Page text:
Modular Origami: The Ancient Art of Kusudama Evolved

19 February 2017

Kusudama is a traditional Japanese art form which has evolved in to what is now generally referred to as modular origami.  With some remarkable examples, here is the basic difference between the two.

The form of Kusudama goes back to before written history.  The general consensus is that they were used to hold bunches of herbs or flowers as urban culture took hold.  Before this the plants would have been hung on their own and the kusudama evolved as an aesthetically pleasing receptacle for both potpourri and incense.

A potpourri is a selection of dried plants which give off light fragrances throughout the domicile.  Although popular in Japan for countless centuries, it wasn’t until the dawning of the Age of Aquarius that they became popular in western culture.  Potpourri acquired a slightly hippy label, which in the west it has never been quite able to shrug off.

Image Credit Flickr User Tina Luo
Image Credit Flickr User Ardonik
It is more likely that traditional kusudama had a more important function than just simply making the house smell nice.  Its literal translation is ‘medicine ball’ from the words kusuri (medicine) and tama (with a little mutation, from the word for ‘ball’). 

Image Credit Flickr User fdecomite
Image Credit Flickr User Ardonik
The kusudami is usually made by the gluing or sewing together of a large amount of small pyramid-shaped folded paper.  They are attached via their points and eventually, with great care, can be formed in to a sphere.  Generally the spheres are displayed on their own but a final flourish – a tassel – is sometimes used to dangle from the bottom.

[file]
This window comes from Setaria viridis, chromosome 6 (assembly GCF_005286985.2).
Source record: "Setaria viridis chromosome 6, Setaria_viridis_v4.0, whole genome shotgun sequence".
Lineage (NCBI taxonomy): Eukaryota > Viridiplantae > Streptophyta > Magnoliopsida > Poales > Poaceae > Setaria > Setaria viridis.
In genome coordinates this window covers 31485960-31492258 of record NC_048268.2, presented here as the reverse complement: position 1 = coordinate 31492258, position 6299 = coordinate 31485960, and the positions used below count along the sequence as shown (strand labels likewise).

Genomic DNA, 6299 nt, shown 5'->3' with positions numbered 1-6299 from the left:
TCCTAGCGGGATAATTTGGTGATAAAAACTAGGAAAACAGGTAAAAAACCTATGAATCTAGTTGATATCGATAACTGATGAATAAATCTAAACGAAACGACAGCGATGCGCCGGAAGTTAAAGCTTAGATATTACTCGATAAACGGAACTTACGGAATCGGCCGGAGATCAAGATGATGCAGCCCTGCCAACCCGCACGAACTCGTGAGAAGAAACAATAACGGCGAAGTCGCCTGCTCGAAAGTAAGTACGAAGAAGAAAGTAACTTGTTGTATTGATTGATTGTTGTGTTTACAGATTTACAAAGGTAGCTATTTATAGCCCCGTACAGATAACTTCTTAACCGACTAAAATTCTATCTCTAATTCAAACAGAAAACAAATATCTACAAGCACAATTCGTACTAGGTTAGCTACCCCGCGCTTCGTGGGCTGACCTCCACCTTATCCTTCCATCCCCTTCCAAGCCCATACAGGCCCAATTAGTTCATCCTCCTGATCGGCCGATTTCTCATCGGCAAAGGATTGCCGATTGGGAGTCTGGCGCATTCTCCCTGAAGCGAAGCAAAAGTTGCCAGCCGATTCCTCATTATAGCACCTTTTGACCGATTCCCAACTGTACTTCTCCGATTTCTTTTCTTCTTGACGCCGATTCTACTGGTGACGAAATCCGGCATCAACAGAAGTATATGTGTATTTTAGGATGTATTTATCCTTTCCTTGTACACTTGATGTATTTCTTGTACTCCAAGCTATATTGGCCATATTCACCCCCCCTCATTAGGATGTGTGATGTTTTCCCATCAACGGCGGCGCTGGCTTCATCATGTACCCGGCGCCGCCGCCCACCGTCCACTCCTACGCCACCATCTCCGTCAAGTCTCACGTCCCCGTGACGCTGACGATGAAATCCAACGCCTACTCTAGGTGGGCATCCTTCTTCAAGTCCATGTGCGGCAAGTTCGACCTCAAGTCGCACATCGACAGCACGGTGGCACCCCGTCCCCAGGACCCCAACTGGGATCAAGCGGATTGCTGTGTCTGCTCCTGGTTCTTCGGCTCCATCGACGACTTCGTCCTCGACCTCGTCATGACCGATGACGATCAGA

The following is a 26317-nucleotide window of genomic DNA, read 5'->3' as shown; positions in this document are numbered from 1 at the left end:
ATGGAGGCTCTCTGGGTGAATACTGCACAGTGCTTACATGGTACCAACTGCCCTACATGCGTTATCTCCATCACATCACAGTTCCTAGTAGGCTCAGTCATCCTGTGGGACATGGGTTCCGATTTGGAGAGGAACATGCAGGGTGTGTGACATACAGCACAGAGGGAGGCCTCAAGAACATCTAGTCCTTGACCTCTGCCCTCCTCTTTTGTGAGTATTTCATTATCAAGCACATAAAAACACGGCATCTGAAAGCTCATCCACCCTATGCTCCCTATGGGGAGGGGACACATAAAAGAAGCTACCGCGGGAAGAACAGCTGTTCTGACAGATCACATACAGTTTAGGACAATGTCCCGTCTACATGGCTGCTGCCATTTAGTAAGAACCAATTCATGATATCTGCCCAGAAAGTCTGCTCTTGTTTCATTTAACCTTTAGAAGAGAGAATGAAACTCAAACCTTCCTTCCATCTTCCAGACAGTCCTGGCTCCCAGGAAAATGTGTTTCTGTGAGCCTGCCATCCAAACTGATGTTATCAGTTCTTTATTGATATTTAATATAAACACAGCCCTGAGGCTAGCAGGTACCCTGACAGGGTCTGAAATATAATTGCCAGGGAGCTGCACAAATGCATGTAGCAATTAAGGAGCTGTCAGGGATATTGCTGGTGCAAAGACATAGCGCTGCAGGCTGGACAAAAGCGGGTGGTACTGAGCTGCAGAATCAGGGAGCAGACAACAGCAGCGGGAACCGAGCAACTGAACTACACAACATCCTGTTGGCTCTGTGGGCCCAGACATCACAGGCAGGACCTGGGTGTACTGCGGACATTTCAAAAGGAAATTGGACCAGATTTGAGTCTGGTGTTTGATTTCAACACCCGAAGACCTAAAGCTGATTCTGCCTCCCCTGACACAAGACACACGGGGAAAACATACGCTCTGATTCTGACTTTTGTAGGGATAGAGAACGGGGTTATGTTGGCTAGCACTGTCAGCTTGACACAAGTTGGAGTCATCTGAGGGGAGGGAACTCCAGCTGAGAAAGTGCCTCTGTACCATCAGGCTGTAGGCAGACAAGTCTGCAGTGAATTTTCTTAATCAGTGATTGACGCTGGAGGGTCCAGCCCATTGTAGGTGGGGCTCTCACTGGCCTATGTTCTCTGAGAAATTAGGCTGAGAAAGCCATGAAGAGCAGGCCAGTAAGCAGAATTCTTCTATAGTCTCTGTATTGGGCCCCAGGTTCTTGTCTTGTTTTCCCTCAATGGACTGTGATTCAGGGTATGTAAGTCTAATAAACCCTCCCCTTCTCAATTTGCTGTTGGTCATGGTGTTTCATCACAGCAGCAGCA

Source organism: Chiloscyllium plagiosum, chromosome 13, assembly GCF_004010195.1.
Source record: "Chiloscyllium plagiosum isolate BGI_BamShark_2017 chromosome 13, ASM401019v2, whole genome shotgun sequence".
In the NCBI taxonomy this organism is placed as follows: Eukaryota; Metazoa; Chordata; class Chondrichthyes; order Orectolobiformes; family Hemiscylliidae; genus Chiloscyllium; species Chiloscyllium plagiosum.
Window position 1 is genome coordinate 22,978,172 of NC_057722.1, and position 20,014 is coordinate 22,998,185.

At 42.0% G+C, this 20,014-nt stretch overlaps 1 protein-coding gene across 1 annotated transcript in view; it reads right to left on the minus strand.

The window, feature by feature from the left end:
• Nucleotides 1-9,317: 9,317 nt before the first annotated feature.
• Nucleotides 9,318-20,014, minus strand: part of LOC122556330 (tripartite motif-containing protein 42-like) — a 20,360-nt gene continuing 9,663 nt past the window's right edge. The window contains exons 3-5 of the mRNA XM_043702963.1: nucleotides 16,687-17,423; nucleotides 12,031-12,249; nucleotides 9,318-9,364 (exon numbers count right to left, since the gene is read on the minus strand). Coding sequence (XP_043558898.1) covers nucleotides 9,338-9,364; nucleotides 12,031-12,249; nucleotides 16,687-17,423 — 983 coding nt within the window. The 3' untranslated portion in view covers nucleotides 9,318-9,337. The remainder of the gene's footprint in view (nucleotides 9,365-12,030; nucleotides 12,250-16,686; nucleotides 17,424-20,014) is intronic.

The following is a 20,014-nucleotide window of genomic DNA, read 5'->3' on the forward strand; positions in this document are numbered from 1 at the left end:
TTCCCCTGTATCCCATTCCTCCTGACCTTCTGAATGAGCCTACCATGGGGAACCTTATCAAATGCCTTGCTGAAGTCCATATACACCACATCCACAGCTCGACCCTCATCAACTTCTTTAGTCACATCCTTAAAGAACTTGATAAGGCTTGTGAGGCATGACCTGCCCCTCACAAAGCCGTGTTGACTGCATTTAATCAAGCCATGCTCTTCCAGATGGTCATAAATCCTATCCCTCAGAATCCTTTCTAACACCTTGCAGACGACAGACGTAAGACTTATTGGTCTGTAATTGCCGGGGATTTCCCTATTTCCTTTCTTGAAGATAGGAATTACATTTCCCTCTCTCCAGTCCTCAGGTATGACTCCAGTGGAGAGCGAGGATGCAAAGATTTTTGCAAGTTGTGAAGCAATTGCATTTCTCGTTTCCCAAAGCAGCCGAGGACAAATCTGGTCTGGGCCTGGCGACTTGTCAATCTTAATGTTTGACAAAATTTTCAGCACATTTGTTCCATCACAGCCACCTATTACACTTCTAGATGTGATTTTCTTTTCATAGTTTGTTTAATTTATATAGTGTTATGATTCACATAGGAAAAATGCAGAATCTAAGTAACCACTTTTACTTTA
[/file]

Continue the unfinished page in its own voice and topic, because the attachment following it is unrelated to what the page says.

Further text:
Image Credit Flickr User Ardonik
Image Credit Flickr User Ardonik
The words glue and sew are pivotal in understanding the difference between kusudami and modular origami.  In kusudami this is entirely permissible but in modular origami this is frowned upon – the folded piece of paper must be held together by nothing more than the neighboring piece – and an awful lot of tension.

Image Credit Flickr User Ardonik
Image Credit Flickr User Ardonik
Although modular origami is a direct descendent of kusudama the jury is still out about whether it belongs in the origami family of paper folding with many agreeing while others say that because of the inclusion of sticking or sewing it doesn’t count.  The form, however, remains wonderful in its own right.

Image Credit Flickr User Sire Dahut
Image Credit Flickr User Urban Hafner
As techniques developed, modular origami – the more challenging of the two forms – became increasingly popular.  Origami rules insist that the final product must be achievable from a single piece of paper.  However, one piece of paper cannot ever produce more complex designs and modular (sometimes known as ‘unit’) origami came about as people wanted to experiment with larger shapes.  The process of creation is fascinating.

Image Credit Flickr User Ardonik
knotology torus
Preparation is crucial.  Multiple sheets of paper are necessary for one single piece of modular origami and this is not done on an ad-hoc basis.  Many sheets are folded in to their individual module before the process of creating the final product begins.  The colors and patterns are also decided at the creative design stage.

Dodecahedral Mega-Structure (Modular Origami)
The act of folding creates pockets in the small modules.  It is in to these pockets that flaps, a product of the process of folding, will be introduced in order to create the larger construct. 

Six Pentagonal Prisms 2: 5-Fold Axis
中国龙(Modular Chinese Dragon 4.0)
Modular origami is first recorded in the early eighteenth century.  The cut and paste technique is not allowed of course, but what separates modular origami from other types where more than one piece of paper is allowed is that identical copies of a single fold design may be linked  together to get to the finished product.  Additionally, more than one type of module is also allowed.  These are usually ‘undercover’ units, which are used to hold the whole thing together.  If they were used in plain sight then it would not be considered true modular origami.

Rainbow infinity
Black Hole Sun
Modular origami found a new audience in the nineteen sixties, both in Japan and notably in the US.  Since then, as you have seen, many hundreds of new designs have been explored to further evolve this sublime combination of art and design.

Bascetta Star Rhombicosidodecahedron (Paolo Bascetta)
5 Cubes

Image Credit Flickr User Ardonik


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